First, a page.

Robert Abela aims for full economic recovery by May this year

Reflecting on the year behind us, the PM is aiming for a full economic recovery within the next five months, with business as usual starting as of May this year

A week after the COVID-19 vaccine roll-out began in Malta, Prime Minister Robert Abela hopes to have a recovering economy by March this year, and complete business-as-usual in May.

In today's radio appearance on the Labour party-owned media station, Abela said that for the country to go back to business within the next five months it's crucial for people receive the COVID-19 jab as soon as possible.

"By next may we want an economy that's back to business - but we also want a country with working institutions and strong governance," he said. 

Earlier in the interview Abela remarked that the current administration implemented all recommendations put forward by Moneyval and Greco reports, and made substantial changes within the police force, including the appointment of a new police commissioner and attorney general.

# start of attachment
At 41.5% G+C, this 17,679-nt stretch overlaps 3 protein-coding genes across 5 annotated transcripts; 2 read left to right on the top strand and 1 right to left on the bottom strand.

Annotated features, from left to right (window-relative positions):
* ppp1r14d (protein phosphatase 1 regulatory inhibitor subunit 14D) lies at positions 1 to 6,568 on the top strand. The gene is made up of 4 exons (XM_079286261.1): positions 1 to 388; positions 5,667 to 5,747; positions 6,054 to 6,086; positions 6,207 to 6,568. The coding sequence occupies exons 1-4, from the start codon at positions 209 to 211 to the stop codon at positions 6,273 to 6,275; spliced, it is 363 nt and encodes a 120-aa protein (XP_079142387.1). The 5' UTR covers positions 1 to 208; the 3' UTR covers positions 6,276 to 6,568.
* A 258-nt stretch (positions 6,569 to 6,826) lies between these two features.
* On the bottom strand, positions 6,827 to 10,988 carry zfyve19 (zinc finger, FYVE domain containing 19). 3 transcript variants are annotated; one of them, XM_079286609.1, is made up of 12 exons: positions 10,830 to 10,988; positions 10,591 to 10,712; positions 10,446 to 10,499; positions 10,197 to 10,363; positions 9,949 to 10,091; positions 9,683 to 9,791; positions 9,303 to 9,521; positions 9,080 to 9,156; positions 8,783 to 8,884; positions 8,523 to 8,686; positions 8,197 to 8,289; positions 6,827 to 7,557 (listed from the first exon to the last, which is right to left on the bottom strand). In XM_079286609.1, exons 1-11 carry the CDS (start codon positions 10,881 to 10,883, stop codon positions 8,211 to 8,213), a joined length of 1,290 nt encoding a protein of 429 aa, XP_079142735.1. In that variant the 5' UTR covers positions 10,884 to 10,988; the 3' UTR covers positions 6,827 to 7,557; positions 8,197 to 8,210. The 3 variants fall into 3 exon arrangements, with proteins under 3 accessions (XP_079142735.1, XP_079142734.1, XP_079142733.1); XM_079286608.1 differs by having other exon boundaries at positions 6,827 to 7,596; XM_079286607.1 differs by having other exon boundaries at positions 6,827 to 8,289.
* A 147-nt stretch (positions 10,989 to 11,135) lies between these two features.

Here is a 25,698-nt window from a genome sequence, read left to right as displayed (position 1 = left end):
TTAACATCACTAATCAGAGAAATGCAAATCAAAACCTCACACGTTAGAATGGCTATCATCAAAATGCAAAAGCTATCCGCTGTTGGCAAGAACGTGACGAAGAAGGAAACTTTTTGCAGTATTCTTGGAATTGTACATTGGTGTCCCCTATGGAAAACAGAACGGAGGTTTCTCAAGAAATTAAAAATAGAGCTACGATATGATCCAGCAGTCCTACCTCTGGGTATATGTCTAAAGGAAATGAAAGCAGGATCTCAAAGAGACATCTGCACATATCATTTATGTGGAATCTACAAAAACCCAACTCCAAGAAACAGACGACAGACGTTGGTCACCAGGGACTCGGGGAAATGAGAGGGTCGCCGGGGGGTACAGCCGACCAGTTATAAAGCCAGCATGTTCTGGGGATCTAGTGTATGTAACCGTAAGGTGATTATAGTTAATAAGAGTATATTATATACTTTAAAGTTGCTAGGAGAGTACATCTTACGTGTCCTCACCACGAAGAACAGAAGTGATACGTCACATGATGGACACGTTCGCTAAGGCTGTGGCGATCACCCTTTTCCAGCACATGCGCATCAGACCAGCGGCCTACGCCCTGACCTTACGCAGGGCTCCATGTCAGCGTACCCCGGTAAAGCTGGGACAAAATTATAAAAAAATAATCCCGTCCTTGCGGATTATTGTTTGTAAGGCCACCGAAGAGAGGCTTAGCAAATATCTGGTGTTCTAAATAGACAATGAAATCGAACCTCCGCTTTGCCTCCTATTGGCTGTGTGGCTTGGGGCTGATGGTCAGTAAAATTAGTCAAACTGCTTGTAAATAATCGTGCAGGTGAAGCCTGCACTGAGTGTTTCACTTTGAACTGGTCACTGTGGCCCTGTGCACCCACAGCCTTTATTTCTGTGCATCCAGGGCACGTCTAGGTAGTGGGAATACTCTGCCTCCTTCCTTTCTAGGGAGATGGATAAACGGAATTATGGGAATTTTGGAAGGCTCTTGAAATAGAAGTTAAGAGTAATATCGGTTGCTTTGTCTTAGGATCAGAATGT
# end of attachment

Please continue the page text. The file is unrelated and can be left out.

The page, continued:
"Next May I want a recovered economy complemented by a country with strong institutions, good governance, functioning law enforcement institutions, and authorities that work as they should," Abela stated.

Immigration challenges

The PM reflected on the decisions taken over the year on the handling of immigration arrivals, taking particular aim at a court application funded by the NGO Repubblika which saw a group of 52 asylum-seekers take Abela, Home Affairs Minister Byron Camilleri, and AFM brigadier Jeffrey Curmi to court after allegedly being pushed back to Libya while in Malta's Search-And-Rescue zone.

"While some were trying to put the soldiers in jail, we not only registered success in controlling immigration but we also made a collective agreement for our soldiers," he said, in reference to a sectoral agreement between government and the General Worker's Union which now sees soldiers receiving higher allowances and compensation for all work carried out above a stipulated 40 hours per week. 

"We currently have an immigration problem, but we are working to curb the arrival of more boats. This is a problem that you have to work on all year round, not just in summer," he said.